The Belfast Telegraph have an interesting piece from Brendan Duddy, the Derry businessman who was involved in the early negotiations between the British Government and the Republican leadership. He is also, since April 2006, a member of the Policing Board. He lays out why (outside and beyond the negotiating process) Sinn Fein are preparing to back the police.
The Ulster Catholic community has emerged after years of victimhood. Everywhere you go, from the church to the shopping centre, the nod has been given. The war is over. The days of the punishment beatings are gone. But still senior citizens are no longer safe in their houses. Anti-social behaviour has become endemic.
So why did it take so long? Why the Sinn Fein/republican agony of “Will we or won’t we support the PSNI and all that goes with that?” The answer is simple. Policing is a necessity for any democratic, civilised community and yet the Northern Irish Catholics have never fully given their allegiance to, as they saw it, the unionist police force.
So why now? Nice people have chosen to believe their own myths that it was only a hard core of Sinn Fein activists who would not accept a policing service. This was never true and that is why the Sinn Fein meeting in Dublin offers, for the first time in my lifetime, real hope for a better Ireland, north and south.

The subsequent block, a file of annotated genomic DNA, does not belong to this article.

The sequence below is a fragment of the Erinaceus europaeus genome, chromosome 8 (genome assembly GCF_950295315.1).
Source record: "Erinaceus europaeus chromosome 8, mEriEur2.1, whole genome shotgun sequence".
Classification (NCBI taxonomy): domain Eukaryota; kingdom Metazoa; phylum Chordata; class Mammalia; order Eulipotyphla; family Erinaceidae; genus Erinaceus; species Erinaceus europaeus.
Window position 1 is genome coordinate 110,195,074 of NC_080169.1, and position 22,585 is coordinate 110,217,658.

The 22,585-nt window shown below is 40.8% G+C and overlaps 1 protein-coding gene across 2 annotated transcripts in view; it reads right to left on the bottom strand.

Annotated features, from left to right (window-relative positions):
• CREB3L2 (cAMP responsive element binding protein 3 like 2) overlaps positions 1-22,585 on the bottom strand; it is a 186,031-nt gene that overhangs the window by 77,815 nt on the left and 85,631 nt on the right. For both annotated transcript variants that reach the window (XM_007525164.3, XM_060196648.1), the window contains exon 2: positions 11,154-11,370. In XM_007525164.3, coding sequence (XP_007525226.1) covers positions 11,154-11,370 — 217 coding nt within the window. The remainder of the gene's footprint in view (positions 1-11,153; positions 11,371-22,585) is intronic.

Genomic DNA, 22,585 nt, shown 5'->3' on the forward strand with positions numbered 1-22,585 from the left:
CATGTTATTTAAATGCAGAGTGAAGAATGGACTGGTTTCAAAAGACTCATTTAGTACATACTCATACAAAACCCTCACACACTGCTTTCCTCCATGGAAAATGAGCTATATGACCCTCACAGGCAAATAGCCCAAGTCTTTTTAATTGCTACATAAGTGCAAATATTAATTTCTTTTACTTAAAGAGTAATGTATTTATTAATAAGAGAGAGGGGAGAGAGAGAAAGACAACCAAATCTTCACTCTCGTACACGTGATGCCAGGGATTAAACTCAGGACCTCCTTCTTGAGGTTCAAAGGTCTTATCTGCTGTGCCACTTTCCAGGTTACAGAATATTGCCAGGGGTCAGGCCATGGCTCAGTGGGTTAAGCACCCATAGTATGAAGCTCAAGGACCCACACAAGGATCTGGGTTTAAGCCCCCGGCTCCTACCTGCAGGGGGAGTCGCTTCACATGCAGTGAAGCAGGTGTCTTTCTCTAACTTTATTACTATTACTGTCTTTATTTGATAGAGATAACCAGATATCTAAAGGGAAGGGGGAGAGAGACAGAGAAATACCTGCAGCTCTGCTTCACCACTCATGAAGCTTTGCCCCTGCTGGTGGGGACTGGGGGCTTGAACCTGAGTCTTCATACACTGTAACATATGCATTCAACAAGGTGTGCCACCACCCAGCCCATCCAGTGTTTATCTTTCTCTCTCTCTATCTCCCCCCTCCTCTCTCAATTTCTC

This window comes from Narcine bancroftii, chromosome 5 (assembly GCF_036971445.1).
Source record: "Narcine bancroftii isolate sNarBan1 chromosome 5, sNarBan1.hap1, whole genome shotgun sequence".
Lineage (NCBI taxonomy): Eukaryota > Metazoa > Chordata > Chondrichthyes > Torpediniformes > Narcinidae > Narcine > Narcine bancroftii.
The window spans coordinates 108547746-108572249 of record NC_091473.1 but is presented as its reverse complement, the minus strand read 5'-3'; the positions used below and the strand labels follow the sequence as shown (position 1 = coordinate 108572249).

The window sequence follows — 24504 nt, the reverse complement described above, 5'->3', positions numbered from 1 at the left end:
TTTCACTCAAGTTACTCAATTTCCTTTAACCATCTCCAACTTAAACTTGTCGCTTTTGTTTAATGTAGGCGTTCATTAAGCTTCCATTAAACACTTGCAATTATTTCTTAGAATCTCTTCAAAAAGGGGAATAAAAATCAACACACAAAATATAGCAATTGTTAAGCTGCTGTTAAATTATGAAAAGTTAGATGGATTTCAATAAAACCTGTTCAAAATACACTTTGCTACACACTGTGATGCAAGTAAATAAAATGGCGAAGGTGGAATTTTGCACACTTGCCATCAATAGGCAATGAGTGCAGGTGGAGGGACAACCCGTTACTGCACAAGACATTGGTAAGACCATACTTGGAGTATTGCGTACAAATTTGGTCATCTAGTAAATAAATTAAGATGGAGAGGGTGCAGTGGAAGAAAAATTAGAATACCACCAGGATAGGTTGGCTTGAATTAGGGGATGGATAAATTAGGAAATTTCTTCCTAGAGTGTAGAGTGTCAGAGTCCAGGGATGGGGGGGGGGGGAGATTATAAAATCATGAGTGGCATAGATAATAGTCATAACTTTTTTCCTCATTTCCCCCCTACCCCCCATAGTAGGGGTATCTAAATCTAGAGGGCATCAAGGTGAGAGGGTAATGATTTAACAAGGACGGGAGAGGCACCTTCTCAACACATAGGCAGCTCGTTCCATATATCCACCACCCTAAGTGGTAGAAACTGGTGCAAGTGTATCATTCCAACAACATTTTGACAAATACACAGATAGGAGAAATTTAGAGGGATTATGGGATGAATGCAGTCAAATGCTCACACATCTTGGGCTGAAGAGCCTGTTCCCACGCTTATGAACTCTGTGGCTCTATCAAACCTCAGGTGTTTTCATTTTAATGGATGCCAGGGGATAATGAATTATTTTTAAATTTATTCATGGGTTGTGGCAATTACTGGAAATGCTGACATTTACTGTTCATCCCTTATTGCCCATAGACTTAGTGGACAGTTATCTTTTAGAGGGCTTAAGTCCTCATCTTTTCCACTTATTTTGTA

Adams didn’t mince his words. They are going in there, into the Policing Board, into the District Policing Partnerships. The Sinn Fein MLAs are taking the ministerial pledge of office and pledging to give their full co-operation to the PSNI, to the Garda in the South, and working in co-operation to make our streets safer and enable our senior citizens to live without fear of burglary or worse.
He finishes with two points that are rarely made. Firstly on the question of who suffered most:
The answer is the people of no property, no education and no comfortable job. Some 98% of all people convicted for murder and associated hideous crimes in the last 30 years were unemployed young men, loyalist and republican. There were few exceptions.
And an admission that Catholics can also be guilty of bigot-ry:
Living through the 50s, 60s and the early days of the Civil Rights and through the arrogance and stupidity of successive unionist governments, I was quite convinced that bigot-ry and sectarianism was an Ulster Protestant preserve. It came as a bitter enlightenment that we Catholic nationalists/republicans were equally capable of bigot-ry, sectarianism and murder.
Mick is founding editor of Slugger. He has written papers on the impacts of the Internet on politics and the wider media and is a regular guest and speaking events across Ireland, the UK and Europe. Twitter: @MickFealty